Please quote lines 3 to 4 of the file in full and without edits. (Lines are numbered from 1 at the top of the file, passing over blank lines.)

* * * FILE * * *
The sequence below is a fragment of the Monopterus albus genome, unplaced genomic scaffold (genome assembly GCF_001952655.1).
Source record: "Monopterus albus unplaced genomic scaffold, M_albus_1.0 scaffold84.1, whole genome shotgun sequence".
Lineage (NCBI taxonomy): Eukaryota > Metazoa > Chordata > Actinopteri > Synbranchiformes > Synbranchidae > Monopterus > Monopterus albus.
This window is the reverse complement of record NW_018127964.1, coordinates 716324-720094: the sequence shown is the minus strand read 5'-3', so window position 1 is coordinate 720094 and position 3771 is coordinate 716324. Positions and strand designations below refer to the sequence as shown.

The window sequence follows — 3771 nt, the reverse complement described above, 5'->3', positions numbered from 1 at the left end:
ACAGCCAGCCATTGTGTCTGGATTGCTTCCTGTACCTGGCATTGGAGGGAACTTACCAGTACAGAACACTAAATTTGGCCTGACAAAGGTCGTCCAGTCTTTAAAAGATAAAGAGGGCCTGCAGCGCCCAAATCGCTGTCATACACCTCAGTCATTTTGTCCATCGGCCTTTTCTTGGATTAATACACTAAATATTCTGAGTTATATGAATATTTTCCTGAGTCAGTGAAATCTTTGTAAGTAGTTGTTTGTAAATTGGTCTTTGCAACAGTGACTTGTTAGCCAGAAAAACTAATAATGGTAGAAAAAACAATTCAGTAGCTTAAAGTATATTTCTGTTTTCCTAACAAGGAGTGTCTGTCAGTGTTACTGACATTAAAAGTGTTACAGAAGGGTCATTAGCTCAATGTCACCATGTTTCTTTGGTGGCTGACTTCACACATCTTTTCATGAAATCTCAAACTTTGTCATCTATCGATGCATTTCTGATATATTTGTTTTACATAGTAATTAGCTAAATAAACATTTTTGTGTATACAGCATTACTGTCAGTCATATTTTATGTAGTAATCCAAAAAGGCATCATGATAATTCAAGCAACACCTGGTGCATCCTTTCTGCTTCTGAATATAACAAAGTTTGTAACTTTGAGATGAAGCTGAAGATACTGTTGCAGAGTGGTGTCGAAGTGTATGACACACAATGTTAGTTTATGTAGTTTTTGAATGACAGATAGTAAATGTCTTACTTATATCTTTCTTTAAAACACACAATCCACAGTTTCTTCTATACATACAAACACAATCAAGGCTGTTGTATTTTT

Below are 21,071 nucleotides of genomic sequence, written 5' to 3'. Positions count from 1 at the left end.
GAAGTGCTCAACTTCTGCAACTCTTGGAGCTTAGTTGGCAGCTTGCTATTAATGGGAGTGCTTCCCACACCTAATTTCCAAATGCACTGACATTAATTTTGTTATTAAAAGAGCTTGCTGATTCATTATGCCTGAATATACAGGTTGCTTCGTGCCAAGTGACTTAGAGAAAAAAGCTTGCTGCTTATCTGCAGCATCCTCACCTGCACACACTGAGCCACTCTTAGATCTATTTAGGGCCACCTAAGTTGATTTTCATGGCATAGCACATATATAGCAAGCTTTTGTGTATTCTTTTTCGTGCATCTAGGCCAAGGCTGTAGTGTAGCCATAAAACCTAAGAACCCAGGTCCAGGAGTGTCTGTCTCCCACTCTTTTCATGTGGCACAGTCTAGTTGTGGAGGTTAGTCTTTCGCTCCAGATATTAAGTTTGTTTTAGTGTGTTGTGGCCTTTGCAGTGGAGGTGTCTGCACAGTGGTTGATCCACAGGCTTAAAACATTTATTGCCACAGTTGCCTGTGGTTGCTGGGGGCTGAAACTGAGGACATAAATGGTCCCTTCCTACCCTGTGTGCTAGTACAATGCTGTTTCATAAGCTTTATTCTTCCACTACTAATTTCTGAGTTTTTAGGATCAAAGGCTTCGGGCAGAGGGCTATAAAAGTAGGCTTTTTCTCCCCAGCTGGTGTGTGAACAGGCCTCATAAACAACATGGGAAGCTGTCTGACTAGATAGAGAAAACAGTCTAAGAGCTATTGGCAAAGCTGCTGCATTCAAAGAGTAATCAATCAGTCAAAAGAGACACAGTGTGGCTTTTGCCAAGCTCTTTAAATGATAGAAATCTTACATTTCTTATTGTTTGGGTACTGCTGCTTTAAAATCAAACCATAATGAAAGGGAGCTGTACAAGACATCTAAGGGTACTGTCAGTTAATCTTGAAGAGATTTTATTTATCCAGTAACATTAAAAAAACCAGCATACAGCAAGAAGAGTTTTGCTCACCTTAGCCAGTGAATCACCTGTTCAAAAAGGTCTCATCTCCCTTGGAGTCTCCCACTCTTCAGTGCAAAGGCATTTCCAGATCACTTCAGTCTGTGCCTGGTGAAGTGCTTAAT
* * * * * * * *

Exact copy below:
Lineage (NCBI taxonomy): Eukaryota > Metazoa > Chordata > Actinopteri > Synbranchiformes > Synbranchidae > Monopterus > Monopterus albus.
This window is the reverse complement of record NW_018127964.1, coordinates 716324-720094: the sequence shown is the minus strand read 5'-3', so window position 1 is coordinate 720094 and position 3771 is coordinate 716324. Positions and strand designations below refer to the sequence as shown.